The traditional accounts of the origin of Bengali Brahmins are given in texts termed Kulagranthas (e.g., Kuladīpīkā), composed around the 17th century. They mention a ruler named Ādiśūra who invited five Brahmins from Kanyakubja , so that he could conduct a yajña, because he could not find Vedic experts locally. Traditional texts mention that Ādiśūra was ancestor of Ballāl Sena from maternal side and five Brahmins had been invited in AD 1077. Historians have located a ruler named Ādiśūra ruling in north Bihar, but not in Bengal. But Ballāl Sena and his predecessors ruled over both Bengal and Mithila (i.e., North Bihar). It is unlikely that the Brahmins from Kānyakubja may have been invited to Mithila for performing a yajña, because Mithila was a strong base of Brahmins since Vedic age. Another account mentions a king Shyamal Varma who invited five Brahmins from Kānyakubja who became the progenitors of the Vaidika Brahmins. A third account refers to five Brahmins being the ancestors of Vārendra Brahmins as well. From similarity of titles (e.g., upādhyāya), the first account is most probable.
Besides these two major communities there are also Utkal Brahmins, having migrated from present Orissa and Vaidik Brahmins, having migrated from Western and Northern India.
Pancha Dravida Brahmins
Panch Dravida (the five classes of Southern India): 1) Andhra, 2) Dravida (Tamil and Kerala), 3) Karnataka, 4) Maharashtra and Konkon, and 5) Gujarat. They originate from north of the (now-extinct) Saraswati River.
In Andhra Pradesh, Brahmins are broadly classified into 2 groups: Vaidika (meaning educated in vedas and performing religious vocations) and Niyogi (performing only secular vocation). They are further divided into several sub-castes. However, majority of the Brahmins, both Vaidika and Niyogi, perform only secular professions.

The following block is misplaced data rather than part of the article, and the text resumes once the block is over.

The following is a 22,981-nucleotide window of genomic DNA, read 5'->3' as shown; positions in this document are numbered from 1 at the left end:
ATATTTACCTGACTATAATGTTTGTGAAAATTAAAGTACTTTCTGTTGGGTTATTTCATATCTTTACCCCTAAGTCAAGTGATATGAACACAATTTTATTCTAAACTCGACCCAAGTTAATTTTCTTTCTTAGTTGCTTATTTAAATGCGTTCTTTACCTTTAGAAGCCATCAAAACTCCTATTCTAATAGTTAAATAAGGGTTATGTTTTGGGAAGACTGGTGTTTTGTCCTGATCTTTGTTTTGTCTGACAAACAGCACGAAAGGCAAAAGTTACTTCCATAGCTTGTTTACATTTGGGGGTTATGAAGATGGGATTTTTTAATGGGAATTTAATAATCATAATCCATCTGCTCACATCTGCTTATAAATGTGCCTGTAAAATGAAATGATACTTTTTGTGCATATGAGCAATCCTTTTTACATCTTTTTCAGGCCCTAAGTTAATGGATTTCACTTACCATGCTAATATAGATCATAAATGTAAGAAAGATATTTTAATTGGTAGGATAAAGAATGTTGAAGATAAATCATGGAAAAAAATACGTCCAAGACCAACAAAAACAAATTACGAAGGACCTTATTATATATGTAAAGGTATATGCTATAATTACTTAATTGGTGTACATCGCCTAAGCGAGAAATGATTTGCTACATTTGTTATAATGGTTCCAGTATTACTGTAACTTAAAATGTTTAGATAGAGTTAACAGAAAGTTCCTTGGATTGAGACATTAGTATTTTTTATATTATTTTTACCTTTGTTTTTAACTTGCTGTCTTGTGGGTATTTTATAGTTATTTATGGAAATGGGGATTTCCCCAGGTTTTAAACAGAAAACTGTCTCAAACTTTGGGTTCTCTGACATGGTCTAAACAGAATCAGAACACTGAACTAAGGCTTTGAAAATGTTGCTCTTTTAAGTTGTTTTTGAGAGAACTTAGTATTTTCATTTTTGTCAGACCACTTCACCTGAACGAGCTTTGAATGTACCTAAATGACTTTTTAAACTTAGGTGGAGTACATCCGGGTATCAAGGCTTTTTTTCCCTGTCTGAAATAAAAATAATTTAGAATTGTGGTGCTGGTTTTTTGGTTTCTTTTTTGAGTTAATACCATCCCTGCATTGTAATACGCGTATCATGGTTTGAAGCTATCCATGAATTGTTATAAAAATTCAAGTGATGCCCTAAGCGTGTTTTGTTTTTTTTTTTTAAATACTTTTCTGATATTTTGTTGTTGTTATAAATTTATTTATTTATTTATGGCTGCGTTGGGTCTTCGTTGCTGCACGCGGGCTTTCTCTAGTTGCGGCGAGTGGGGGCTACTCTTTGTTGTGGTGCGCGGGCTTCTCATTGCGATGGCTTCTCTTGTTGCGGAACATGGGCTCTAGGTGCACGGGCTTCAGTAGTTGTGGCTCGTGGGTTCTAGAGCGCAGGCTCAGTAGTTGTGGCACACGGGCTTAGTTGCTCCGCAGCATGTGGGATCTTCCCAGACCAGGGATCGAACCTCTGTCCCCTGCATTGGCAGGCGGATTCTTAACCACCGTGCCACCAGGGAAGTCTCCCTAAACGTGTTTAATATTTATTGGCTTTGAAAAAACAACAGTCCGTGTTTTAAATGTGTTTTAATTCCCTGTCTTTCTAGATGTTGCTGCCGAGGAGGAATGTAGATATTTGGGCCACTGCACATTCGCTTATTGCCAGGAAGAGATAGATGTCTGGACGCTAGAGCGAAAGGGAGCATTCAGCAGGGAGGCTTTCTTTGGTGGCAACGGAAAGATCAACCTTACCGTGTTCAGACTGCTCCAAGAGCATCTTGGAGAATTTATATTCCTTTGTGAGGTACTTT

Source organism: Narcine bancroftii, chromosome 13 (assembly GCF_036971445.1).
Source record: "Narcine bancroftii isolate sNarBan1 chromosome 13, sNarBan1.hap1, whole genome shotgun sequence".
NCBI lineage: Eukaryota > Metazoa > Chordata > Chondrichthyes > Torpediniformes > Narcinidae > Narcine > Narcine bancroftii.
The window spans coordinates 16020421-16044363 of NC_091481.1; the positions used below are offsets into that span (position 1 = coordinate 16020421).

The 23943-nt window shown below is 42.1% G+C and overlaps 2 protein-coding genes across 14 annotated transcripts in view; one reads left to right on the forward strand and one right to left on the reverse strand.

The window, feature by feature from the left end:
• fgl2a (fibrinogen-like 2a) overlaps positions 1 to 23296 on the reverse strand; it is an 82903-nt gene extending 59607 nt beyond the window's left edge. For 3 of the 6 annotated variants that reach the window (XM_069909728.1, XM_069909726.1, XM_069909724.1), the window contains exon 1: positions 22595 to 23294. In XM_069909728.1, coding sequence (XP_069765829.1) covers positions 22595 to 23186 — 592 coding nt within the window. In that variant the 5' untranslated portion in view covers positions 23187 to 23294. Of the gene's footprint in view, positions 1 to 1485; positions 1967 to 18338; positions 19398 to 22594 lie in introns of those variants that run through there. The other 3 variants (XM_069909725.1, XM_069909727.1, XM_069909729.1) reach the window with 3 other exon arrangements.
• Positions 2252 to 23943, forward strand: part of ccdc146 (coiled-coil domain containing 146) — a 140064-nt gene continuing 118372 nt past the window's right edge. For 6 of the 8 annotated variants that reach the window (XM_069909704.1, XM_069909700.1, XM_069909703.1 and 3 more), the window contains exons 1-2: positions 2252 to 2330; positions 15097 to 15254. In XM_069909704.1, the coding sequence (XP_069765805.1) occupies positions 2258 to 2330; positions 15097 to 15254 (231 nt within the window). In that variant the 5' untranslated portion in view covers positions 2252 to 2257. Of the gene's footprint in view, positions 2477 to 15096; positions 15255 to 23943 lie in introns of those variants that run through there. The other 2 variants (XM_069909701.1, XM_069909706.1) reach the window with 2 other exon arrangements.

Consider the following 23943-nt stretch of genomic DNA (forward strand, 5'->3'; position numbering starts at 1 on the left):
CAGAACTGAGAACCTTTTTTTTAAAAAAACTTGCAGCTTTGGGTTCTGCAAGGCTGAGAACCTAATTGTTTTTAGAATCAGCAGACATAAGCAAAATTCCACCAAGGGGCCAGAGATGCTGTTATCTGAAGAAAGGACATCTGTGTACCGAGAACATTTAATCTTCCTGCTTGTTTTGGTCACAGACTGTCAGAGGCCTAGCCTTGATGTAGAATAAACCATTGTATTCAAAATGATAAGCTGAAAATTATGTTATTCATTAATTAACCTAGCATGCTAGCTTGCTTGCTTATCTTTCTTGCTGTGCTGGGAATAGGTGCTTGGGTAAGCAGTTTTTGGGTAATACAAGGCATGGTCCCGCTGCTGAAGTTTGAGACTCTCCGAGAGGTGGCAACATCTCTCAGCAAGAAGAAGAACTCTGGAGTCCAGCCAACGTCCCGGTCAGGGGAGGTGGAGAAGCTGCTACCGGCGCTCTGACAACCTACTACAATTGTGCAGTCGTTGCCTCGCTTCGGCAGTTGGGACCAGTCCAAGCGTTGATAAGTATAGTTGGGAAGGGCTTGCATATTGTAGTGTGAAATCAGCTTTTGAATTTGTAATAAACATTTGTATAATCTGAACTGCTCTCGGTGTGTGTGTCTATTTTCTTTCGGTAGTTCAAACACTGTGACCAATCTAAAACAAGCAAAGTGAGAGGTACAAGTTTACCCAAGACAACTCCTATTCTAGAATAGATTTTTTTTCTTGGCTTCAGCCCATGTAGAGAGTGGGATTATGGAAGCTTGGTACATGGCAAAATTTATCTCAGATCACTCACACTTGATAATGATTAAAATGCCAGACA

In Karnataka, Brahmins are broadly classified into 2 groups: Madhwa (followers of Shri Madhwacharya) and Smartha (followers of Shri Adi Sankaracharya). They are further divided into several sub-castes. The Tamil Brahmins (both Iyers and Iyengars) are also part of Karnataka Brahmin Community for ages. Other than these groups, there are other brahmin communities viz, Havyaka, Kota, Shivalli, Saraswata etc.
In Kerala, Brahmins are classified into three groups: Namboothiris, Pottis and Pushpakas. (Pushpakas are commonly clubbed with Ampalavasi community). The major priestly activities are performed by Namboothiris while the other temple related activities known as Kazhakam are performed by Pushpaka Brahmins and other Ampalavasis. Sri Adi Shankara was born in Kalady, a village in Kerala, to a Namboothiri Brahmin couple, Shivaguru and Aryamba, and lived for thirty-two years. The Namboothiri Brahmins, Potti Brahmins and Pushpaka Brahmins in Kerala follow the Philosophies of Sri Adi Sankaracharya. The Brahmins who migrated to Kerala from Tamil Nadu are known as Pattar in Kerala. They possess almost same status of Potti Brahmins in Kerala.